Nautical charts are pages full of information about the sea: currents, tides, dangerous rocky protrusions, secret bays to anchor in and explore, and distances to far off lands. For the artist, the nautical chart is a beautiful drawing of repetitive gestures, lines, dots, and themes. They also tell us the stories of explorers navigating through the waters, drawing what they see. The thought of sailing through shallow waters without a nautical chart is terrifying, yet this is what explorers did in their large sailing ships. Nostalgically, I imagine these sailing vessels cautiously inching their way up the channels and inlets around Vancouver Island, completely blind to what lays beneath. And, ever since those first explorers started drawing the coasts, the seafarers thereafter have added to their charts. It is a compelling experience, when sailing, to study the chart and find a marked rock on it, only to look up and see the actual rock with its marker in front of you. Someone a very long time ago saw that very rock and thought it worth marking for future sailors. Or, to see the small, quaint, red anchor printed on little bays on the chart gives one hope of blissful nights safely tucked away from the wind, because sailors in the past have found sandy bottoms and protection there. The connection to the past is made in that moment.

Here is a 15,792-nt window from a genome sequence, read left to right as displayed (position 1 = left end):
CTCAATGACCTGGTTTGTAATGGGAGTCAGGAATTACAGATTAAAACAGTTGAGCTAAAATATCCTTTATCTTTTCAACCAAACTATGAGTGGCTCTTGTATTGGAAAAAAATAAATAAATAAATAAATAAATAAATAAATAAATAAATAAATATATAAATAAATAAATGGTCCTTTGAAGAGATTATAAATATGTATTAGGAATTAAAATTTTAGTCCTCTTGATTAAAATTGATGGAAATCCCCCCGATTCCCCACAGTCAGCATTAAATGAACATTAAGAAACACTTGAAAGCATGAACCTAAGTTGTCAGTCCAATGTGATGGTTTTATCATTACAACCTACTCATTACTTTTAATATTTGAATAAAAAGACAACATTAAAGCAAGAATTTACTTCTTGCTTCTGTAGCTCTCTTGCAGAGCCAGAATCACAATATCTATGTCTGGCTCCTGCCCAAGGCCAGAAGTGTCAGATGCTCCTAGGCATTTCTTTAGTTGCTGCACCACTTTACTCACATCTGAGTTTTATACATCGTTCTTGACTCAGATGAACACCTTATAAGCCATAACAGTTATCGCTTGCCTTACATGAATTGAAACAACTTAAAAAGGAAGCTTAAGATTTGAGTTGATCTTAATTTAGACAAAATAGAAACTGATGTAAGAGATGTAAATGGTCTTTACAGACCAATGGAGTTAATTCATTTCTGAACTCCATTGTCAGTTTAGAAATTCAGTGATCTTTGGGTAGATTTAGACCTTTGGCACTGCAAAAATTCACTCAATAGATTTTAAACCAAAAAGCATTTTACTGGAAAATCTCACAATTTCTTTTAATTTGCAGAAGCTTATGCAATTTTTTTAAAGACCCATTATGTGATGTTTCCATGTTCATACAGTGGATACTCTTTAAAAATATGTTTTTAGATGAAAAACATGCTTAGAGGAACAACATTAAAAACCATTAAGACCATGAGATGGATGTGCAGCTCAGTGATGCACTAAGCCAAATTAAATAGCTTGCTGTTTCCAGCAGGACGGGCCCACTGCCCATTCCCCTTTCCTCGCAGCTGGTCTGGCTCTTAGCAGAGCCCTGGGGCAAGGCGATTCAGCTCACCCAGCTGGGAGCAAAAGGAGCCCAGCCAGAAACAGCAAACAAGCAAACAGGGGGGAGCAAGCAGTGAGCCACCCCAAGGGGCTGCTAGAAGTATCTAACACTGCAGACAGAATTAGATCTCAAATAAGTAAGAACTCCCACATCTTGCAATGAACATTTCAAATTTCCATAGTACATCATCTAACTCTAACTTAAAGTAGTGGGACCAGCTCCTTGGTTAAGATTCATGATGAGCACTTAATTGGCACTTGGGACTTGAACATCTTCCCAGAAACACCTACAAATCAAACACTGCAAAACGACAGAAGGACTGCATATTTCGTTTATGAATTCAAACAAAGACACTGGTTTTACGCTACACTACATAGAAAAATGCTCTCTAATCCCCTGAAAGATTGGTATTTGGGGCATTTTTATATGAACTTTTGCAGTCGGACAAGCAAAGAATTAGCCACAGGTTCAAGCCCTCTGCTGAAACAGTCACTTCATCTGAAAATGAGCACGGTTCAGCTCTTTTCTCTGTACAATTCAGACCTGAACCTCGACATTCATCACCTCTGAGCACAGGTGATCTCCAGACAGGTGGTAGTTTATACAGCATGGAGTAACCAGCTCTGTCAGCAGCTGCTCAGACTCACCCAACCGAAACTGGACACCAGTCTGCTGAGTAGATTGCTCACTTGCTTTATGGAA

As an artist and a sailor, I am interested in the nautical chart for all these reasons. They have become my medium to paint, draw, and collage. My history with drawing with tape seemed to be a natural process through which to develop the nautical chart into a three-dimensional platform. The nautical chart is a very two-dimensional experience, and not until one experiences the chart while on the ocean does one feel the space it describes. Using tape, I am stretching the map into a three-dimensional perspective, fleshing out the drawing the nautical chart contains, and rendering it to a larger-than-life perspective.